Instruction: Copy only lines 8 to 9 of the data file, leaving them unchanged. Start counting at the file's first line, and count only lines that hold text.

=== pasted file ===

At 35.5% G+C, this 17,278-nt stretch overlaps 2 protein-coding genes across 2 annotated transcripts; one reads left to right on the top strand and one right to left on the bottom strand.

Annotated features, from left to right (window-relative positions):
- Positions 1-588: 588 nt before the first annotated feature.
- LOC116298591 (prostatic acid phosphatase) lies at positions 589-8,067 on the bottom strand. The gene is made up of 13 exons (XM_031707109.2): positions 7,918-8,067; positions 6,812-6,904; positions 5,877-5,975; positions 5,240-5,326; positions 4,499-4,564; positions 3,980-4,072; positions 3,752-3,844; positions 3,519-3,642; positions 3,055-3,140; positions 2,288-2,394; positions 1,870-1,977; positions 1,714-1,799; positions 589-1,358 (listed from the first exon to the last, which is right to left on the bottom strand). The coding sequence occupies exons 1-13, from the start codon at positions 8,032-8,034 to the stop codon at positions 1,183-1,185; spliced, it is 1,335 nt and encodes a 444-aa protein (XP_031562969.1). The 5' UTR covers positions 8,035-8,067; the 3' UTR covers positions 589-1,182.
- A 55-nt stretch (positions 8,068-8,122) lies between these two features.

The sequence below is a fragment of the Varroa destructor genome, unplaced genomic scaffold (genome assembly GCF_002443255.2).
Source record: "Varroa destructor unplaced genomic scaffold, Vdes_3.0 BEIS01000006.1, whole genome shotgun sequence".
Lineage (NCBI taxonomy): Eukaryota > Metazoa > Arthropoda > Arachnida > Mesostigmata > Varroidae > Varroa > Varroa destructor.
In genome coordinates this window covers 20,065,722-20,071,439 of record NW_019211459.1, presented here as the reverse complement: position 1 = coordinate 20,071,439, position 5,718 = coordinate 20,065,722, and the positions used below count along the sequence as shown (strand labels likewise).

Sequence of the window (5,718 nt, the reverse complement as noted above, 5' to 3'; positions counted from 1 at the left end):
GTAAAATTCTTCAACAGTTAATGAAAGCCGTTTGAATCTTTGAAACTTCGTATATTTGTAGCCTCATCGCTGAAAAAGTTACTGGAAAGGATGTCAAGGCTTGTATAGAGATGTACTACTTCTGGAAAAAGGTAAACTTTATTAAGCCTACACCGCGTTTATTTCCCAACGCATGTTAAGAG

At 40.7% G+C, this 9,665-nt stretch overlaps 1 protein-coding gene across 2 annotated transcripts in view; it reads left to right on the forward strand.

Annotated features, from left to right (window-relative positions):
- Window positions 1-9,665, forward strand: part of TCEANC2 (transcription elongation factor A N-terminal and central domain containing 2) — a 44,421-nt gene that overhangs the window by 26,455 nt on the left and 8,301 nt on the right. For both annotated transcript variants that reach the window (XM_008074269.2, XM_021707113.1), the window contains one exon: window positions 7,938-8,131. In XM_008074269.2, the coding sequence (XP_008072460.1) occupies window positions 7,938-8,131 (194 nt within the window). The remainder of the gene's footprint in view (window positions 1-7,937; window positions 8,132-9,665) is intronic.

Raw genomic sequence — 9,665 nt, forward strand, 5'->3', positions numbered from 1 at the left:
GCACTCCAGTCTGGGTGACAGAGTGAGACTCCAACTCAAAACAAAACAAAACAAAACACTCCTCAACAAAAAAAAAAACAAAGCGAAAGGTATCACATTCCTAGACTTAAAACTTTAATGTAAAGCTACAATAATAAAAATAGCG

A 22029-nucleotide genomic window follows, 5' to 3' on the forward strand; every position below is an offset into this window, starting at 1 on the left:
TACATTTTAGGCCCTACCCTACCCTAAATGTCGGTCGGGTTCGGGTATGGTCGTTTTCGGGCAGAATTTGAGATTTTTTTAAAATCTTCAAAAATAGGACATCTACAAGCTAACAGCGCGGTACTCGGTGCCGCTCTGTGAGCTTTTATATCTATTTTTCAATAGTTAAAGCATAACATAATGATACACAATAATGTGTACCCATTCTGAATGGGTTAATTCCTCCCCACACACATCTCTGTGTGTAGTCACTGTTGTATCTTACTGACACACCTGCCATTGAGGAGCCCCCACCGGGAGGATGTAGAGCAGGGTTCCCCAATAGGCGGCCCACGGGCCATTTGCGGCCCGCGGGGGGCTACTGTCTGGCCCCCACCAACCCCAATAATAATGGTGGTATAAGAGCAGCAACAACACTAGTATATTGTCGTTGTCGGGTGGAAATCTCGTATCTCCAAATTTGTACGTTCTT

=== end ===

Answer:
Lineage (NCBI taxonomy): Eukaryota > Metazoa > Arthropoda > Arachnida > Mesostigmata > Varroidae > Varroa > Varroa destructor.
In genome coordinates this window covers 20,065,722-20,071,439 of record NW_019211459.1, presented here as the reverse complement: position 1 = coordinate 20,071,439, position 5,718 = coordinate 20,065,722, and the positions used below count along the sequence as shown (strand labels likewise).